So, this is another topic that a short book could easily be written about, but don’t worry, I’ll keep it brief! Put simply, bycatch is the unwanted fish and other marine creatures trapped by commercial fishing nets during fishing for a different species. It is quite literally one of the largest threats to maintaining healthy commercial fish stocks, as although we do not eat the bycatch animals, they all play a role in the food web and/or ecosystem which will affect commercially caught fish populations. In fact, bycatch will often include huge numbers of commercial fish that are discarded either because they are too small, or because the boat has reached its quota!
As there are quite literally hundreds of facts that I find incredibly shocking about fisheries, I have again restricted myself! So, these are the top 3 I think everyone should be aware of, and which I hope will persuade you to take action against bycatch:
- The largest supertrawler nets have openings the size of 4 football fields and are large enough to contain 13 jumbo jets!
- Shrimp trawlers have recorded bycatch levels as high as 95%!
- Only 1 in every 3 fish caught makes it to the plate!
Considering that approximately 40% of the world’s population rely on fish and seafood as their main source of protein, we must make changes to ensure the future of healthy commercial and non-commercial marine life populations. And luckily, these changes are already happening!
There are many small changes being made to fishing gear which allow animals to quite simply escape being caught. The turtle exclusion device above shows how a simple barrier and hatch allows turtles, and other large air-breathing animals to escape. Acoustic pingers may only be deterrents to marine mammals, but in certain areas, it is marine mammals that represent the highest biomass of bycatch. More simple measures such as changing the mesh size of the net to allow smaller species to escape or changing the shape of the long-line hook from a J hook to a C hook, also greatly reduce bycatch. There are even some rather technical advances being made, such as ropeless pots and traps. The vertical lines between the pots on the seafloor and the buoys at the surface are particularly hazardous to large marine life, leading to both the entanglement of the animal and the loss of the pot for the fishermen. Ropeless pots have a small buoy attached, but at depth, which is only released via a signal from the returning vessel.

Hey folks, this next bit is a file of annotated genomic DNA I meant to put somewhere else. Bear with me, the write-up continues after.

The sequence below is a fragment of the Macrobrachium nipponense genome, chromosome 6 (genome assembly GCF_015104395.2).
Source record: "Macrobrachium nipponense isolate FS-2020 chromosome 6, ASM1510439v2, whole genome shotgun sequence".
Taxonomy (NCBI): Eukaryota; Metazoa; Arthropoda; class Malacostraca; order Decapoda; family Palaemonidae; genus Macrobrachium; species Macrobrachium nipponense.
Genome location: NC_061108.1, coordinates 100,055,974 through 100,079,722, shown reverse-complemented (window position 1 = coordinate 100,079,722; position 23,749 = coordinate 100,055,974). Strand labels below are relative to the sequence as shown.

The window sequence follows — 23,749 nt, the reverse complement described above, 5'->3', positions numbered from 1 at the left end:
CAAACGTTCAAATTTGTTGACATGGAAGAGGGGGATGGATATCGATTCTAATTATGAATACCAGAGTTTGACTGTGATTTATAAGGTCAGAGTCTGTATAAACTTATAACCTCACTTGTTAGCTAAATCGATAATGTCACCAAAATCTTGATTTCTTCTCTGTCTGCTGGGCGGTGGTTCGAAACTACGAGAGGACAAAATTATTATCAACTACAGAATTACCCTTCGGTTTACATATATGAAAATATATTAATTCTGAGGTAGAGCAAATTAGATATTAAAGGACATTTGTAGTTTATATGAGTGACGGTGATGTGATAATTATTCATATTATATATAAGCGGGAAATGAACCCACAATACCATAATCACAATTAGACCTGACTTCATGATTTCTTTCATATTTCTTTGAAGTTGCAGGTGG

Many of these bycatch reduction methods are yet to be widespread, often due to the extra expense they incur. Of course, there are also a number of fishing methods which naturally result in lower bycatch too, such as pole and line fishing. So, how can we make a difference?
It may increase the time you spend choosing which fish to buy, as many suppliers do not clearly label the fishing methods used, let alone whether alterations have been made to them! However, sustainable certifications will help you out; keep a look out for these, but also check online to find out what each guarantees. We can also encourage local, national, and international changes to be made to the industry as a whole, but as it often comes back to economics, remember: if we don’t buy it, they will have to make a change!
If you are able to support our team at the Marine Education Centre in creating awareness materials which will help to protect marine life, please visit https://www.globalgiving.org/projects/supporting-women-in-science-during-covid-19/. You can also follow our work and learn more about marine life and what we can do to safeguard future generations at www.facebook.com/MarineEducationCentre.
Jenni Choma is a marine biologist based at the Marine Education Centre since its opening. Her main aim is to use marine education and research to bring about conservation of the marine environment.